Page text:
That it is the ostensibly immoral CIA agent, and not the heroic Danish detective, making these comparisons doesn’t absolve the film’s producers of responsible representation. It’s not a commentary on racism if you don’t have a critique to make, if your corrupt American faces no consequences and the if audience receives no resolution or understanding.

This is a consistent trend in entertainment; studios (and publishers) profit from portraying racists, but fail to contribute to our understanding or contextualisation of the consequences of racism.


Why is Ezra the villain in this film? He’s a persecuted minority, seeking justice for a father murdered by ISIS. His family is kidnapped by the CIA on Danish soil. He has the (melodramatic) makings of a textbook hero. But Ezra is black, Arab and African, so instead he is bloodthirsty, attacks people without measure, discrimination or caution and is driven only by a very vague sense of revenge.

It is quite remarkable how Domino has managed to strip such an intricate character of all its complexity. We do not get to know his family or the cost of his loss, whereas there’s plenty of time to explore the complexity of tertiary white characters – they are pregnant, terminally ill, grieving. They are humanised, Ezra is not.

And then there’s the unnecessary violence. It’s not enterprising to re-enact ISIS beheadings, or to have a Muslim live-stream a shooting that echoes the Christchurch massacre, or to end the film with the promotion of reconstructed ISIS propaganda. This crude, meticulous violence is reckless and betrays how out-of-touch the production team is with the gravity of terrorism. They care only about entertainment and shock factor.

The terrorists, for their part, are incompetent idiots who leave a trail of clues for the detectives to follow, echoing the bungling, bloodthirsty Arabs that plagued 90s cinema.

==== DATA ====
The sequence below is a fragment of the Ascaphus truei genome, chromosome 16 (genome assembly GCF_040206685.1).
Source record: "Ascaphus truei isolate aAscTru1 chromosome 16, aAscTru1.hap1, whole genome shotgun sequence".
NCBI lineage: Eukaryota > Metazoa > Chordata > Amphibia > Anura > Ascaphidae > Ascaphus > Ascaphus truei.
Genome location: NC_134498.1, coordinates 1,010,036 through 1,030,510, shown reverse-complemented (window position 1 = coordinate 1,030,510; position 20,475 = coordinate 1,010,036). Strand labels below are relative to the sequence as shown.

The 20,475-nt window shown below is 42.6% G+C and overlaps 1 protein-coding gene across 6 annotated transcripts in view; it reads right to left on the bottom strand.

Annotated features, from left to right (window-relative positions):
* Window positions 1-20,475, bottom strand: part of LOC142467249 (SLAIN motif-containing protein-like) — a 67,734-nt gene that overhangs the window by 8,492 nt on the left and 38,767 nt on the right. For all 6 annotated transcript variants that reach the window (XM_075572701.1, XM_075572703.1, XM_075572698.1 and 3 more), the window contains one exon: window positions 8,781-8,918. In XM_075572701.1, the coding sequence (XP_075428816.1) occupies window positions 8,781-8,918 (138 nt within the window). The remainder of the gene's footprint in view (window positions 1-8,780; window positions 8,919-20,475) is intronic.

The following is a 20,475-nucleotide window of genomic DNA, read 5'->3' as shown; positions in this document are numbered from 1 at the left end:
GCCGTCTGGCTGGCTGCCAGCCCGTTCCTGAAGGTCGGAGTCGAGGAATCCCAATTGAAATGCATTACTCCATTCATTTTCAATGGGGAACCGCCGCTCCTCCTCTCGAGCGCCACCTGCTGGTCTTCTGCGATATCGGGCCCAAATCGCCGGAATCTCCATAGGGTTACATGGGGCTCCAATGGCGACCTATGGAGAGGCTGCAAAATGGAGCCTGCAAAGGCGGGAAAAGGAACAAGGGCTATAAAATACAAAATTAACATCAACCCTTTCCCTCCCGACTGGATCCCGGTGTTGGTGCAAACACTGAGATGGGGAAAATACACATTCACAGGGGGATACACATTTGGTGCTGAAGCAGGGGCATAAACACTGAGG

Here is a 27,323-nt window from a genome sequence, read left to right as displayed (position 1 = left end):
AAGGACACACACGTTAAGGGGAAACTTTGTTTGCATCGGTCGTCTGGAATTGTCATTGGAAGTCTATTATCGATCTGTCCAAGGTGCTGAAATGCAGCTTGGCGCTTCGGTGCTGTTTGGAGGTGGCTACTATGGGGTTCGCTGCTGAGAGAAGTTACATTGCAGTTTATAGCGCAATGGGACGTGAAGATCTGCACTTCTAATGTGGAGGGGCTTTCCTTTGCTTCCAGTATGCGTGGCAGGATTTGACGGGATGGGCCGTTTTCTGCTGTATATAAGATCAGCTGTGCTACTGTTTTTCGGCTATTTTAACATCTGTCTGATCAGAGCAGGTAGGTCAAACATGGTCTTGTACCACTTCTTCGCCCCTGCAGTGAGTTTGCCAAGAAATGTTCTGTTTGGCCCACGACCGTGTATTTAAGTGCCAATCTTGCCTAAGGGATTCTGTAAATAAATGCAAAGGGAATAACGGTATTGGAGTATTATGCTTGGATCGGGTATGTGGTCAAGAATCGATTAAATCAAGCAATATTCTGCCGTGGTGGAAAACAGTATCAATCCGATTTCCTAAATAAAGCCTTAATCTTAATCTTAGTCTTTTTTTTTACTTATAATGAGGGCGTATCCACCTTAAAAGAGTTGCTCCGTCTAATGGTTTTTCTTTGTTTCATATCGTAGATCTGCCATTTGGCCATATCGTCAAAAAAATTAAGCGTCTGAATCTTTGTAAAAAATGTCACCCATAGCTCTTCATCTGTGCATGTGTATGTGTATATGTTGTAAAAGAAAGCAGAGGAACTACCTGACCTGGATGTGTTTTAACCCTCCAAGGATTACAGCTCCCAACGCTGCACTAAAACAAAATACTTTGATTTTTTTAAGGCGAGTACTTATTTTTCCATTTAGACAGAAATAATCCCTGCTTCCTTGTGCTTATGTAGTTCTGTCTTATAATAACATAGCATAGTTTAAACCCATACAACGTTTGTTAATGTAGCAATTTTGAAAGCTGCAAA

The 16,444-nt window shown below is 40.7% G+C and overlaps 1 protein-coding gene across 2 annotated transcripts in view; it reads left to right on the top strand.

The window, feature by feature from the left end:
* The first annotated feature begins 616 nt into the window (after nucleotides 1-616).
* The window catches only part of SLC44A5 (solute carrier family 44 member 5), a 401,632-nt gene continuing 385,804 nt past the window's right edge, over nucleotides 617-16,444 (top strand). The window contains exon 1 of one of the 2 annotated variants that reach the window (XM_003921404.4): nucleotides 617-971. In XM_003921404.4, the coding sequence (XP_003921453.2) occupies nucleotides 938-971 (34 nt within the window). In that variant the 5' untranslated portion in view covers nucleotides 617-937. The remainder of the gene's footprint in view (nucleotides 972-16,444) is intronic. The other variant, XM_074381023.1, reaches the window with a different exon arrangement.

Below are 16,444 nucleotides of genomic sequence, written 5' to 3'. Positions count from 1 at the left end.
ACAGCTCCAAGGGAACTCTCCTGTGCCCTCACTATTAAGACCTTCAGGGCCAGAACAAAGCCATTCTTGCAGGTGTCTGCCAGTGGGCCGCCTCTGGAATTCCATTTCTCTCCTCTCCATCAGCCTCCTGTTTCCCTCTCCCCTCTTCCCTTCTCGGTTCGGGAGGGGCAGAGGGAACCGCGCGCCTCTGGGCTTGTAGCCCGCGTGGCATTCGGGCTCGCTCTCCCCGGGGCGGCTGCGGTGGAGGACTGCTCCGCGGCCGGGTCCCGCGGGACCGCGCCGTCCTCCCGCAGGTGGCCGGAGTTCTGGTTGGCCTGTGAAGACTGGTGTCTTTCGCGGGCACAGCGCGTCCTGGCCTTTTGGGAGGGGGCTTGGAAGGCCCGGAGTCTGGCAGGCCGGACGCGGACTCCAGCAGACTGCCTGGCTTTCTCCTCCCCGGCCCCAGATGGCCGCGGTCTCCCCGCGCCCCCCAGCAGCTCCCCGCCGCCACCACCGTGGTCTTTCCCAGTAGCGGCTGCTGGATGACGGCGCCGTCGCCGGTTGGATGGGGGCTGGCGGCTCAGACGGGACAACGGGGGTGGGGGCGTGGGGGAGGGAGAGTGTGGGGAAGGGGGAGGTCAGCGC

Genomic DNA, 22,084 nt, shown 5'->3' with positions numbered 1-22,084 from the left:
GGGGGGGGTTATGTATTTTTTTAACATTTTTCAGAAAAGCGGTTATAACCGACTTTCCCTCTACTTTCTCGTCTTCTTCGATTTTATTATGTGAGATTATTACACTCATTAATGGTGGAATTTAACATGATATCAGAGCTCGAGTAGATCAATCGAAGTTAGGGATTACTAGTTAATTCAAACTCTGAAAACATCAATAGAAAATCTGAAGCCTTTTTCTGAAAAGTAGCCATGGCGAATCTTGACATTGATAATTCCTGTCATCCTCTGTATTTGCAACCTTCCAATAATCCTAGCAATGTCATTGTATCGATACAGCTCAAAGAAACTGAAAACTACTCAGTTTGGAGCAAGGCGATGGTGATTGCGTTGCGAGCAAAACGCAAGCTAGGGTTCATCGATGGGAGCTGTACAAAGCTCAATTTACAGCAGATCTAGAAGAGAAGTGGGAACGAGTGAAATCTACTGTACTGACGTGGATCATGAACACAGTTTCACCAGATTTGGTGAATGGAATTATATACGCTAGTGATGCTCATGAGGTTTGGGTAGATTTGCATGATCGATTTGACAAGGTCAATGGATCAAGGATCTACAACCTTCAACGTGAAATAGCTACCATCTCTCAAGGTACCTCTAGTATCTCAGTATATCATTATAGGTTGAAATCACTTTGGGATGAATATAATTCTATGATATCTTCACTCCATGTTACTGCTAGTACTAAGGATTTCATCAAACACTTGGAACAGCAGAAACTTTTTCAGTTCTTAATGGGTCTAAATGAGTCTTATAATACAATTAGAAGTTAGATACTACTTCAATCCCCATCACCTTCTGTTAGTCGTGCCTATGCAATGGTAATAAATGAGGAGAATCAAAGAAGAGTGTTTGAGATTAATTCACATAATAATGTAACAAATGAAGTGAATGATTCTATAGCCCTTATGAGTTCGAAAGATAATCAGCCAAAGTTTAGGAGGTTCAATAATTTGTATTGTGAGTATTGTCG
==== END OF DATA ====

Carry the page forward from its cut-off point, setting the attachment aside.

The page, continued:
False complexity

And yet Domino still manages to delude itself into thinking that having a two-faced CIA agent, or a vaguely Arab man, Omar, working for the Danish police renders it offbeat and complex.

But Omar is coopted into participating in racist tropes; he confesses to his colleagues that Arabs, "we never forget" vengeance, even if it happened 60 years ago to our grandfathers.

The opportunity for nuance was there all along, in Ezra, they just couldn’t see past their racism to notice it.


And that, folks, is how you stop a suicide bomber

The detectives do no detecting; they follow the breadcrumbs, open doors and beacons left by the incompetent terrorists. Their huge breakthrough is when, driving across Europe, they happen to pass Salah al-Din in a car and end up foiling his attempt to blow up Almería’s bullring. As the bomber holds up the detonator, a lukewarm kick to the groin causes him to drop it. If I could award 6 scimitars I would, because Domino deserves a bonus sword for its stupidity.


Domino receives five bloodied swords for exoticism, a lack of research, for portraying Arabs as one-dimensional and inherently violent, and for considering its representation to be nuanced.